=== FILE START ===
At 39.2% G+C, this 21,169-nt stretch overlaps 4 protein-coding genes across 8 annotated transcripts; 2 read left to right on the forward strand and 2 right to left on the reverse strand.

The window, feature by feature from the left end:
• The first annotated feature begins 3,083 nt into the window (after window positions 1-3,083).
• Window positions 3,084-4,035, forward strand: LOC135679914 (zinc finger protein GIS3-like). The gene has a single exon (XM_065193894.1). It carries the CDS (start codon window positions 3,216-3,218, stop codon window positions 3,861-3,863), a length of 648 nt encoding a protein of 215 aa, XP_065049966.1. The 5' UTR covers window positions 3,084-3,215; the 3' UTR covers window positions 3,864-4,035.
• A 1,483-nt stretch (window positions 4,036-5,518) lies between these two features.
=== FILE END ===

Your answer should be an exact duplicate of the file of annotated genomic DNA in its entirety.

At 39.2% G+C, this 21,169-nt stretch overlaps 4 protein-coding genes across 8 annotated transcripts; 2 read left to right on the forward strand and 2 right to left on the reverse strand.

The window, feature by feature from the left end:
• The first annotated feature begins 3,083 nt into the window (after window positions 1-3,083).
• Window positions 3,084-4,035, forward strand: LOC135679914 (zinc finger protein GIS3-like). The gene has a single exon (XM_065193894.1). It carries the CDS (start codon window positions 3,216-3,218, stop codon window positions 3,861-3,863), a length of 648 nt encoding a protein of 215 aa, XP_065049966.1. The 5' UTR covers window positions 3,084-3,215; the 3' UTR covers window positions 3,864-4,035.
• A 1,483-nt stretch (window positions 4,036-5,518) lies between these two features.